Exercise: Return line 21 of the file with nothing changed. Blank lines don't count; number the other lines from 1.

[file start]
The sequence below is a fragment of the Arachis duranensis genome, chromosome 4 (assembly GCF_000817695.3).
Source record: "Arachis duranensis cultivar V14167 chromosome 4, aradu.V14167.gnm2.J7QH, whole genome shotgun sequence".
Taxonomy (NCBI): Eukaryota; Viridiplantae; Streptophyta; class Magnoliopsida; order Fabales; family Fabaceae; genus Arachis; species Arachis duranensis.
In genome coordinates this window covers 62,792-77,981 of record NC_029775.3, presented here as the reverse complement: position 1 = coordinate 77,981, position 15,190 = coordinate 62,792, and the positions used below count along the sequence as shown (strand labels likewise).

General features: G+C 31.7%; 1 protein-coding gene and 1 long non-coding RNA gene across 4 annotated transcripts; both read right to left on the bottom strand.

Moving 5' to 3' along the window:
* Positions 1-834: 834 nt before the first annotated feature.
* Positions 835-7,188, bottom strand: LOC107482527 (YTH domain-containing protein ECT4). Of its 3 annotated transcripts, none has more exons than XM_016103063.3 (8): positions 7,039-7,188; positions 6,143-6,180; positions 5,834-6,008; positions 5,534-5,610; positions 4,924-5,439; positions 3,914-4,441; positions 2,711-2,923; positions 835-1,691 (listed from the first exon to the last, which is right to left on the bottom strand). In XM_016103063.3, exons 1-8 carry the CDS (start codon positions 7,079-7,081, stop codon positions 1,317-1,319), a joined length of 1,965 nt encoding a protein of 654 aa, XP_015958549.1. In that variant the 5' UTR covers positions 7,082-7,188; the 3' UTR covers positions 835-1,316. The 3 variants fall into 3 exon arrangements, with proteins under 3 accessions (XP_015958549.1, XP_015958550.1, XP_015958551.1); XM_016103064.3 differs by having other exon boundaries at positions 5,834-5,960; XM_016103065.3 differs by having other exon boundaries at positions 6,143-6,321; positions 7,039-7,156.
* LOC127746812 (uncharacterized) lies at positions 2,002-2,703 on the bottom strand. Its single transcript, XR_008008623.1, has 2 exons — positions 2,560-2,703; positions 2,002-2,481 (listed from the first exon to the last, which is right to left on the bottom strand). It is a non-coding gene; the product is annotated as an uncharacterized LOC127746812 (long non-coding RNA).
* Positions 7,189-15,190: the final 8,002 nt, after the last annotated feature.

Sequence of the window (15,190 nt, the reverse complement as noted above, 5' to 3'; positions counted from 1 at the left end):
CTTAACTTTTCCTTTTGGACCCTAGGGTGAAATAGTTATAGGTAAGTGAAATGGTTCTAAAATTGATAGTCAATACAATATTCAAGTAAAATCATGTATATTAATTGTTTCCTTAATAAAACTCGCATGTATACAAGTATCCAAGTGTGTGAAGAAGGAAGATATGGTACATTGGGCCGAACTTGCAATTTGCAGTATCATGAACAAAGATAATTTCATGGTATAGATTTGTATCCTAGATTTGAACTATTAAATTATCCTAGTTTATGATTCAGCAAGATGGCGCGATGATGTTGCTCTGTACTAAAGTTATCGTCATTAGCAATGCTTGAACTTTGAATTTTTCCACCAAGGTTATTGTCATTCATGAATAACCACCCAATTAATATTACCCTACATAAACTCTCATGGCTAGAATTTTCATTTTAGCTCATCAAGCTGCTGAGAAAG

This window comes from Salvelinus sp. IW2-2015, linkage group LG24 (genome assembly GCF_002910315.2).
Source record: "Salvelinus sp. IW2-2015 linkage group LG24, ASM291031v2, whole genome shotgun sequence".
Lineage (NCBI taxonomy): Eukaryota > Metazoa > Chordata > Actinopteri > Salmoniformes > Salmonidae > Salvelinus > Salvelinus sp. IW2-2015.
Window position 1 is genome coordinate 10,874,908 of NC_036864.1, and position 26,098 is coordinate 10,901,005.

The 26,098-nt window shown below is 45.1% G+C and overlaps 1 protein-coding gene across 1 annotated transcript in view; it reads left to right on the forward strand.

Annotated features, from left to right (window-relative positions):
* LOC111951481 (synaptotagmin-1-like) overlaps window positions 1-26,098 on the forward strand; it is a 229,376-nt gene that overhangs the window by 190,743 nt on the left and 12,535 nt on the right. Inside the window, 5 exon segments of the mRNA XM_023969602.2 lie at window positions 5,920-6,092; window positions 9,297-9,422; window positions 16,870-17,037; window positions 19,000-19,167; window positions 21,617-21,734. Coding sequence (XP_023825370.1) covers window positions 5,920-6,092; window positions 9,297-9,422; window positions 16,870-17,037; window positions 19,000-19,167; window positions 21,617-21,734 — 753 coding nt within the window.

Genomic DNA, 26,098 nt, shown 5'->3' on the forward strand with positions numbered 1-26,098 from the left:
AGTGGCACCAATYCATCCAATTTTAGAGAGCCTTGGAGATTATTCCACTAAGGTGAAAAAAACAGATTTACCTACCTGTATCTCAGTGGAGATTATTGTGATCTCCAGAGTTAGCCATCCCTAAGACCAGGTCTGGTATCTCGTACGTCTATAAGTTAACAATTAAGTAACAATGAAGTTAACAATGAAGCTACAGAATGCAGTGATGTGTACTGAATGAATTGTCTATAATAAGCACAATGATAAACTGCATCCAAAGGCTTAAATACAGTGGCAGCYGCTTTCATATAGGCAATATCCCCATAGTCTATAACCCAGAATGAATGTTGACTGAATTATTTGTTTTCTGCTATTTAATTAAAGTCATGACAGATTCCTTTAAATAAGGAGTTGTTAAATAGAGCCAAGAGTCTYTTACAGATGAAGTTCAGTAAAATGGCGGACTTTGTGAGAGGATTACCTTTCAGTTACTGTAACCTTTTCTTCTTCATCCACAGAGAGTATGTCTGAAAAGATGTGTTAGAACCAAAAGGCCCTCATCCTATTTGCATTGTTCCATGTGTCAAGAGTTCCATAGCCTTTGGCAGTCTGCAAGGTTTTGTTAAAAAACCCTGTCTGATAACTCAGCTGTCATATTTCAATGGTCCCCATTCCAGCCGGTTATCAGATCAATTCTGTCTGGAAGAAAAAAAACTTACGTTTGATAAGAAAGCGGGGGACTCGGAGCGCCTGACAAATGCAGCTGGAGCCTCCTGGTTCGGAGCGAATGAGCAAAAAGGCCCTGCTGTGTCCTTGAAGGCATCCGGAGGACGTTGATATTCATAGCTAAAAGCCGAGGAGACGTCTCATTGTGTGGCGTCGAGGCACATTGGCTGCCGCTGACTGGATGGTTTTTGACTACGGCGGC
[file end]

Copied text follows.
AGTGGCACCAATYCATCCAATTTTAGAGAGCCTTGGAGATTATTCCACTAAGGTGAAAAAAACAGATTTACCTACCTGTATCTCAGTGGAGATTATTGTGATCTCCAGAGTTAGCCATCCCTAAGACCAGGTCTGGTATCTCGTACGTCTATAAGTTAACAATTAAGTAACAATGAAGTTAACAATGAAGCTACAGAATGCAGTGATGTGTACTGAATGAATTGTCTATAATAAGCACAATGATAAACTGCATCCAAAGGCTTAAATACAGTGGCAGCYGCTTTCATATAGGCAATATCCCCATAGTCTATAACCCAGAATGAATGTTGACTGAATTATTTGTTTTCTGCTATTTAATTAAAGTCATGACAGATTCCTTTAAATAAGGAGTTGTTAAATAGAGCCAAGAGTCTYTTACAGATGAAGTTCAGTAAAATGGCGGACTTTGTGAGAGGATTACCTTTCAGTTACTGTAACCTTTTCTTCTTCATCCACAGAGAGTATGTCTGAAAAGATGTGTTAGAACCAAAAGGCCCTCATCCTATTTGCATTGTTCCATGTGTCAAGAGTTCCATAGCCTTTGGCAGTCTGCAAGGTTTTGTTAAAAAACCCTGTCTGATAACTCAGCTGTCATATTTCAATGGTCCCCATTCCAGCCGGTTATCAGATCAATTCTGTCTGGAAGAAAAAAAACTTACGTTTGATAAGAAAGCGGGGGACTCGGAGCGCCTGACAAATGCAGCTGGAGCCTCCTGGTTCGGAGCGAATGAGCAAAAAGGCCCTGCTGTGTCCTTGAAGGCATCCGGAGGACGTTGATATTCATAGCTAAAAGCCGAGGAGACGTCTCATTGTGTGGCGTCGAGGCACATTGGCTGCCGCTGACTGGATGGTTTTTGACTACGGCGGC